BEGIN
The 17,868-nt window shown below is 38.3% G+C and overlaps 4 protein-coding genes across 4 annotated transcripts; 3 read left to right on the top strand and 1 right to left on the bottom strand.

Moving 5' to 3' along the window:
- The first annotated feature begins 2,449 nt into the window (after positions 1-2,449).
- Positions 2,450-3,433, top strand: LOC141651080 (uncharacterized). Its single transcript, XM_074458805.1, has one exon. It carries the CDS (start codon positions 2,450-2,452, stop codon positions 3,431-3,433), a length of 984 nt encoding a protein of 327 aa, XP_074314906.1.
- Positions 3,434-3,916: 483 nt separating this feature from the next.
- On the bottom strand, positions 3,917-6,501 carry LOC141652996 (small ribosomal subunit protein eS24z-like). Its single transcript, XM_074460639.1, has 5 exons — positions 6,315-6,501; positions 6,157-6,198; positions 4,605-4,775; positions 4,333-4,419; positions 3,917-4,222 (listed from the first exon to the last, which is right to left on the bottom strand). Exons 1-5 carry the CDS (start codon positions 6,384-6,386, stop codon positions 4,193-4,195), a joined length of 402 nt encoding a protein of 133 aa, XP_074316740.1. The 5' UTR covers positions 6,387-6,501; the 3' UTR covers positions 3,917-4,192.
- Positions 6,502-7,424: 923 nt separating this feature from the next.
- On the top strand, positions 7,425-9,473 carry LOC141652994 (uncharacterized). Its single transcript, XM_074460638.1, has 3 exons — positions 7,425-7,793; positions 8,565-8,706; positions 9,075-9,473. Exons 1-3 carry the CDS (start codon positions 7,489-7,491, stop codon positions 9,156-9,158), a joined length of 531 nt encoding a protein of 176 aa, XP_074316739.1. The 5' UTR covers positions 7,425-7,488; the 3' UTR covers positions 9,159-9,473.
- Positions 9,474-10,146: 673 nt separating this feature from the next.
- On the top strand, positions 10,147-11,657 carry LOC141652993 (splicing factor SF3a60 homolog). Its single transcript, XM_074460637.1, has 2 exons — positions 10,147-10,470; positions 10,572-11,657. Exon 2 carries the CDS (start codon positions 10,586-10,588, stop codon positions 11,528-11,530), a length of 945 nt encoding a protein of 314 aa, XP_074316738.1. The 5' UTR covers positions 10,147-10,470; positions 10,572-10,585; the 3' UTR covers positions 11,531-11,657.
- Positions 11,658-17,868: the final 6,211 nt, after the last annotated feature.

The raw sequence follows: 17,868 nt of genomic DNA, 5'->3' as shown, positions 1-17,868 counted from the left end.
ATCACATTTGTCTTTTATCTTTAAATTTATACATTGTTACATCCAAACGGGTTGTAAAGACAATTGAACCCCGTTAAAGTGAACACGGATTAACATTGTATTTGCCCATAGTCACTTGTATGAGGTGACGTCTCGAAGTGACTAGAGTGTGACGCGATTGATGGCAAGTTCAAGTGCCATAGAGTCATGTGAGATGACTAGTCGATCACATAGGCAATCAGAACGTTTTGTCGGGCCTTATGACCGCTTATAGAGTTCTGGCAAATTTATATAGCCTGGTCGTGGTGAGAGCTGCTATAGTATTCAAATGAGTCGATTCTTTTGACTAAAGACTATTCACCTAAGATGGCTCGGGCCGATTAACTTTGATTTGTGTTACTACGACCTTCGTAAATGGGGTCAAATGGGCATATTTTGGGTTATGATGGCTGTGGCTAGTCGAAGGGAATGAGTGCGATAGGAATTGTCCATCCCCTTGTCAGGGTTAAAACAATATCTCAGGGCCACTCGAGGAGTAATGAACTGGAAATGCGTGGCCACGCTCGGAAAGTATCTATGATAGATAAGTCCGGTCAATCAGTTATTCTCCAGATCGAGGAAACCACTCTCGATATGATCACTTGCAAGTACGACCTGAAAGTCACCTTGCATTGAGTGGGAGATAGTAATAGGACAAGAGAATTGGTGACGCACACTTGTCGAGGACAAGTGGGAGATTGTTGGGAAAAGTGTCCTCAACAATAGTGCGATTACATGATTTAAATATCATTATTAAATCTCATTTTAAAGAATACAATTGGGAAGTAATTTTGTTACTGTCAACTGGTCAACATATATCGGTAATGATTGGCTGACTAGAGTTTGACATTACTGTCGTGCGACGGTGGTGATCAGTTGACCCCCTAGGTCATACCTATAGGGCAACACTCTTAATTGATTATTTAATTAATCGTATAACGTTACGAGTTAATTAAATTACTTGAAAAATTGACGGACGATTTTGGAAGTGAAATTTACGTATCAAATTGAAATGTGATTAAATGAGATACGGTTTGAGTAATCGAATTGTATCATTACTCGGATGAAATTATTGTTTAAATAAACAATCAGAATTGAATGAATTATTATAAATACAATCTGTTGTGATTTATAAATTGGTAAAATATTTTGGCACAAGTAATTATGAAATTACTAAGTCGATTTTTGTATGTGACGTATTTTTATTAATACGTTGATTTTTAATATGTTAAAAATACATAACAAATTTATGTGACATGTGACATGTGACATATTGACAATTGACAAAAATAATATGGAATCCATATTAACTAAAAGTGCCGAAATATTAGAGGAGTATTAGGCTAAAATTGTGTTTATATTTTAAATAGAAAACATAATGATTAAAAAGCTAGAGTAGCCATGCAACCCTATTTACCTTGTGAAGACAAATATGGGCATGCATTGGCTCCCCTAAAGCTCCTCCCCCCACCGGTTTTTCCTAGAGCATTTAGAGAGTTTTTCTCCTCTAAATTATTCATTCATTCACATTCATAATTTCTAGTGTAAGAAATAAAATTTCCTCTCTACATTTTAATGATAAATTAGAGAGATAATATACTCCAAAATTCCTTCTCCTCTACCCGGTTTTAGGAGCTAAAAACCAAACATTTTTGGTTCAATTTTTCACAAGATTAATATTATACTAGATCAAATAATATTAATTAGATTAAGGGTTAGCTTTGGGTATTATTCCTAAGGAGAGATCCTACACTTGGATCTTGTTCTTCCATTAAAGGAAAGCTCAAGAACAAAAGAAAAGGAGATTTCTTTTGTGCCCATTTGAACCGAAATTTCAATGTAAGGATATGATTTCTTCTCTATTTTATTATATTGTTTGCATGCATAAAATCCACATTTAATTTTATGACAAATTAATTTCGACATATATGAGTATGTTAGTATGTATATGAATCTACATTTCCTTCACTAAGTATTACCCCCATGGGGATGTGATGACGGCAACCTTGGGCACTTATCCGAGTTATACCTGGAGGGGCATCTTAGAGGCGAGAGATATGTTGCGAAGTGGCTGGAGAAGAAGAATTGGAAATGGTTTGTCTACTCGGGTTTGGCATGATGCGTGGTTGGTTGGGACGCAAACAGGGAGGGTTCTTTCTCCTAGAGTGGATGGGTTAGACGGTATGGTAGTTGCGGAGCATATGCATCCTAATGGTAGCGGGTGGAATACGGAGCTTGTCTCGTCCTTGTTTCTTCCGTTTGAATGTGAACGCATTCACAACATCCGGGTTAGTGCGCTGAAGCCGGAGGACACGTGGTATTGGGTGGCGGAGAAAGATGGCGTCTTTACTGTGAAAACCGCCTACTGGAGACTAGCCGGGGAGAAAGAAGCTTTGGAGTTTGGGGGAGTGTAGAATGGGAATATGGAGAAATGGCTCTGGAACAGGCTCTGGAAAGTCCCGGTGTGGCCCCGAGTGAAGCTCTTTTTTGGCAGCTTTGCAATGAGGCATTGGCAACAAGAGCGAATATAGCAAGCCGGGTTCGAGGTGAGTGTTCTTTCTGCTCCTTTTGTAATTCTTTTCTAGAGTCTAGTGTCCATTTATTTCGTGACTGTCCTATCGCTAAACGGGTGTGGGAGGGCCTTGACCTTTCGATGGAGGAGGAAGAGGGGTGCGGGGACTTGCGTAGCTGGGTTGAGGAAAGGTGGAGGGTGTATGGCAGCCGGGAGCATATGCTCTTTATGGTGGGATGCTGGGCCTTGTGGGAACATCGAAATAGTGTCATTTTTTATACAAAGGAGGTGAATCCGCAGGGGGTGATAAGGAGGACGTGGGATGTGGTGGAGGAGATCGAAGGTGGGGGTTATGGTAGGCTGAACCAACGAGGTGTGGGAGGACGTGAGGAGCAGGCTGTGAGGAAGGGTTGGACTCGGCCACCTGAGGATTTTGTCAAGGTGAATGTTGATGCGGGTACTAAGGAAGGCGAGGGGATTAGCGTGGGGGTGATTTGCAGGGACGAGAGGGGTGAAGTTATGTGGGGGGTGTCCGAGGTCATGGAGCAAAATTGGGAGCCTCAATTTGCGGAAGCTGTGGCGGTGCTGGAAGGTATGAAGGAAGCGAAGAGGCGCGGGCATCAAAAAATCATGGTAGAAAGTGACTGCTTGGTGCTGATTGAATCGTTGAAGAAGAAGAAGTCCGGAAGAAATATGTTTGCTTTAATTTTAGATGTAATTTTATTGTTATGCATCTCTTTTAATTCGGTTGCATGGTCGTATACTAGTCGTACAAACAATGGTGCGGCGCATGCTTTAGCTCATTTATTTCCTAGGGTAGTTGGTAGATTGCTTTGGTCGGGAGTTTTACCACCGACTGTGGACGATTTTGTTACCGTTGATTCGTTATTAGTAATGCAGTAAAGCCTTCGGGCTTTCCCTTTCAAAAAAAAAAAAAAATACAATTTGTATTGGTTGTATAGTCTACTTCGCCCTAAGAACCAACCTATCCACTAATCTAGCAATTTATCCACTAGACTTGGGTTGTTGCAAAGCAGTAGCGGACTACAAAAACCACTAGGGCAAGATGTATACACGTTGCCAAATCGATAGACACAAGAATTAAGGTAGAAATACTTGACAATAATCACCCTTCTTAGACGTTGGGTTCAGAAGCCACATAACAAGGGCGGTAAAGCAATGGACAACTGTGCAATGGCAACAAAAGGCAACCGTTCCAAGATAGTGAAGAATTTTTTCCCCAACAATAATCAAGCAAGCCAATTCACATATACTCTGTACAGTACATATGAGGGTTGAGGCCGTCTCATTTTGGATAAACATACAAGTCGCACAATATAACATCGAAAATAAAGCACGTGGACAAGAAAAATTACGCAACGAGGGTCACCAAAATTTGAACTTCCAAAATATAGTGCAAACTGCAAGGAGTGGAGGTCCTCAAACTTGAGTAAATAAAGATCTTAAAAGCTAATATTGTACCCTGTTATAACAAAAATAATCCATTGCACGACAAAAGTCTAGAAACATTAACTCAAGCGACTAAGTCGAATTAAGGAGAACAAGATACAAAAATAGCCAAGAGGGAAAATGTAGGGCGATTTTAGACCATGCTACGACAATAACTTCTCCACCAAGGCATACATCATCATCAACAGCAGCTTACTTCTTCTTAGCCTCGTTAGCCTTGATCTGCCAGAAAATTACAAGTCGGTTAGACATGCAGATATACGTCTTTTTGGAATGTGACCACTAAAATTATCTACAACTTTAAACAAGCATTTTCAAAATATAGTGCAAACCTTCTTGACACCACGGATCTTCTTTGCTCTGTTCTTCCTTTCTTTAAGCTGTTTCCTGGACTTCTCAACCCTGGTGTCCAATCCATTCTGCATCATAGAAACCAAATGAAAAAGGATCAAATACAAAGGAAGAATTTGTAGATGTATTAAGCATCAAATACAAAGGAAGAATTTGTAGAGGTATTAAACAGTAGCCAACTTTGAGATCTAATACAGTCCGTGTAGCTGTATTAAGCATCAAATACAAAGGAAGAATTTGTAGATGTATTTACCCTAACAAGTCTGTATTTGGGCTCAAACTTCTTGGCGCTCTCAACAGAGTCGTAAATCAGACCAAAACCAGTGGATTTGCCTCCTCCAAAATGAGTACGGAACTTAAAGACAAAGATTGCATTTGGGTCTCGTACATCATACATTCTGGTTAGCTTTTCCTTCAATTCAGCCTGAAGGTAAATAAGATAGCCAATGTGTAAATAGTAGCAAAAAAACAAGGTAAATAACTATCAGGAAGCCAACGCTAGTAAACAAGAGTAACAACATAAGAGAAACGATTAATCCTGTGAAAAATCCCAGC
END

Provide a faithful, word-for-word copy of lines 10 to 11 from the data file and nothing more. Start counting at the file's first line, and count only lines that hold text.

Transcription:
- On the top strand, positions 10,147-11,657 carry LOC141652993 (splicing factor SF3a60 homolog). Its single transcript, XM_074460637.1, has 2 exons — positions 10,147-10,470; positions 10,572-11,657. Exon 2 carries the CDS (start codon positions 10,586-10,588, stop codon positions 11,528-11,530), a length of 945 nt encoding a protein of 314 aa, XP_074316738.1. The 5' UTR covers positions 10,147-10,470; positions 10,572-10,585; the 3' UTR covers positions 11,531-11,657.
- Positions 11,658-17,868: the final 6,211 nt, after the last annotated feature.